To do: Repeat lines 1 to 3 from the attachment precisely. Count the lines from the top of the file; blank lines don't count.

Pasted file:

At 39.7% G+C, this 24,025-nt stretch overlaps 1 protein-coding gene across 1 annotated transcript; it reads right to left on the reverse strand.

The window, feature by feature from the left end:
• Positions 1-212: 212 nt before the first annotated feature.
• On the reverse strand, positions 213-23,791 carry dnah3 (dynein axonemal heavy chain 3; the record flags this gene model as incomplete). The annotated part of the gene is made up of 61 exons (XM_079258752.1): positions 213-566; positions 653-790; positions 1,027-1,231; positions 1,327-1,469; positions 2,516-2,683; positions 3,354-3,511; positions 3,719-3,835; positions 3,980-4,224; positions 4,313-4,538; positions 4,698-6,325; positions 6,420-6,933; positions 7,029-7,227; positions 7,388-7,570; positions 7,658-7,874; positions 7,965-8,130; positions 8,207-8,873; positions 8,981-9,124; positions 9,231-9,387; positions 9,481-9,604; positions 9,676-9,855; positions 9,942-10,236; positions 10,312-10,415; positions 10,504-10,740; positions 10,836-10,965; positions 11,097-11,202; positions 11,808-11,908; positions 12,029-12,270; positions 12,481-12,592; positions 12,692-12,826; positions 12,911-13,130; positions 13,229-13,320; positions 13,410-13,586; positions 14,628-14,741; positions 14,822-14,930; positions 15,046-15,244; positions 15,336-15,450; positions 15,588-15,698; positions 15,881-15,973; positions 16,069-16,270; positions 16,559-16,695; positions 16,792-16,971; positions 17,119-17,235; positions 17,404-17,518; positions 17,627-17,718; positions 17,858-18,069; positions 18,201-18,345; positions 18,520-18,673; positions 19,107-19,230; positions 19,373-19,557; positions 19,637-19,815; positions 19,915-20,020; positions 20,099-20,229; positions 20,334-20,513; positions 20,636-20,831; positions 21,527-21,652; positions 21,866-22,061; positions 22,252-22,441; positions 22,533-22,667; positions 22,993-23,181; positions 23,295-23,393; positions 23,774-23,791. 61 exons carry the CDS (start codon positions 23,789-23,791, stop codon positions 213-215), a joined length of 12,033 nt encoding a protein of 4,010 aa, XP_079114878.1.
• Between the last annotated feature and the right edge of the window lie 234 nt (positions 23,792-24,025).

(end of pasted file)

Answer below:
At 39.7% G+C, this 24,025-nt stretch overlaps 1 protein-coding gene across 1 annotated transcript; it reads right to left on the reverse strand.

The window, feature by feature from the left end:
• Positions 1-212: 212 nt before the first annotated feature.